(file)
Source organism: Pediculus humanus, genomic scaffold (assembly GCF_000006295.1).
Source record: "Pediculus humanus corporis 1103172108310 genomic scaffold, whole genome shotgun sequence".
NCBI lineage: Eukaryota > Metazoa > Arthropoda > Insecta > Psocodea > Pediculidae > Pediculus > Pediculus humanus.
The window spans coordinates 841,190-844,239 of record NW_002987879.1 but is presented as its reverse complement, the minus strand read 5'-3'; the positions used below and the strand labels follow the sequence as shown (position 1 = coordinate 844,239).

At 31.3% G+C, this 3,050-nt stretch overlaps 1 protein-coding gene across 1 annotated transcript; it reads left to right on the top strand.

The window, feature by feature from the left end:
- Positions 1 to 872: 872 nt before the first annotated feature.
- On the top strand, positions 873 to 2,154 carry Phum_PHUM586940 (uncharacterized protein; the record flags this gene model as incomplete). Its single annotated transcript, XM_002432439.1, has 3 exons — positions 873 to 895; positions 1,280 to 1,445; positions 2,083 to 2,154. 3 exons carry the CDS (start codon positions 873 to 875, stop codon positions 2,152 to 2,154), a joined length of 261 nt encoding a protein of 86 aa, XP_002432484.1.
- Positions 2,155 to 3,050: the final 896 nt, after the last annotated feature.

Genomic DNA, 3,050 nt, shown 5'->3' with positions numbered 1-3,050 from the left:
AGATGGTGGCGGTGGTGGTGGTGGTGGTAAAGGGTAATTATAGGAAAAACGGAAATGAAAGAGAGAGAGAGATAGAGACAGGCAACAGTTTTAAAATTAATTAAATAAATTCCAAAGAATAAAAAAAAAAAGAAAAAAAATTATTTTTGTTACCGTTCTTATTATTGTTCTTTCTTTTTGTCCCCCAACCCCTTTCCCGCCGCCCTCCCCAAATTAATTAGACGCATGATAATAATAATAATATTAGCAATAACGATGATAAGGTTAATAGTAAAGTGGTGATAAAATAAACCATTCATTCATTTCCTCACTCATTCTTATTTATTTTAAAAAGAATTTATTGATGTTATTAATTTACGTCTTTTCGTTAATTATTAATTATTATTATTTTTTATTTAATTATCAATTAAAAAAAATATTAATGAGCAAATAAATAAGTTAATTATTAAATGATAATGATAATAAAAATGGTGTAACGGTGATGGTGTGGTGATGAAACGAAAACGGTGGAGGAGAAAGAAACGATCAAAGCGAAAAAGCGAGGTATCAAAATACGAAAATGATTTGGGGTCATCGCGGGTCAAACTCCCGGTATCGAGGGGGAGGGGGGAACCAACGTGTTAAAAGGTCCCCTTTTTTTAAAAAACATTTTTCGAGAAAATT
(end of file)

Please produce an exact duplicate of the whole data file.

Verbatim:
Source organism: Pediculus humanus, genomic scaffold (assembly GCF_000006295.1).
Source record: "Pediculus humanus corporis 1103172108310 genomic scaffold, whole genome shotgun sequence".
NCBI lineage: Eukaryota > Metazoa > Arthropoda > Insecta > Psocodea > Pediculidae > Pediculus > Pediculus humanus.
The window spans coordinates 841,190-844,239 of record NW_002987879.1 but is presented as its reverse complement, the minus strand read 5'-3'; the positions used below and the strand labels follow the sequence as shown (position 1 = coordinate 844,239).

At 31.3% G+C, this 3,050-nt stretch overlaps 1 protein-coding gene across 1 annotated transcript; it reads left to right on the top strand.

The window, feature by feature from the left end:
- Positions 1 to 872: 872 nt before the first annotated feature.
- On the top strand, positions 873 to 2,154 carry Phum_PHUM586940 (uncharacterized protein; the record flags this gene model as incomplete). Its single annotated transcript, XM_002432439.1, has 3 exons — positions 873 to 895; positions 1,280 to 1,445; positions 2,083 to 2,154. 3 exons carry the CDS (start codon positions 873 to 875, stop codon positions 2,152 to 2,154), a joined length of 261 nt encoding a protein of 86 aa, XP_002432484.1.
- Positions 2,155 to 3,050: the final 896 nt, after the last annotated feature.

Genomic DNA, 3,050 nt, shown 5'->3' with positions numbered 1-3,050 from the left:
AGATGGTGGCGGTGGTGGTGGTGGTGGTAAAGGGTAATTATAGGAAAAACGGAAATGAAAGAGAGAGAGAGATAGAGACAGGCAACAGTTTTAAAATTAATTAAATAAATTCCAAAGAATAAAAAAAAAAAGAAAAAAAATTATTTTTGTTACCGTTCTTATTATTGTTCTTTCTTTTTGTCCCCCAACCCCTTTCCCGCCGCCCTCCCCAAATTAATTAGACGCATGATAATAATAATAATATTAGCAATAACGATGATAAGGTTAATAGTAAAGTGGTGATAAAATAAACCATTCATTCATTTCCTCACTCATTCTTATTTATTTTAAAAAGAATTTATTGATGTTATTAATTTACGTCTTTTCGTTAATTATTAATTATTATTATTTTTTATTTAATTATCAATTAAAAAAAATATTAATGAGCAAATAAATAAGTTAATTATTAAATGATAATGATAATAAAAATGGTGTAACGGTGATGGTGTGGTGATGAAACGAAAACGGTGGAGGAGAAAGAAACGATCAAAGCGAAAAAGCGAGGTATCAAAATACGAAAATGATTTGGGGTCATCGCGGGTCAAACTCCCGGTATCGAGGGGGAGGGGGGAACCAACGTGTTAAAAGGTCCCCTTTTTTTAAAAAACATTTTTCGAGAAAATT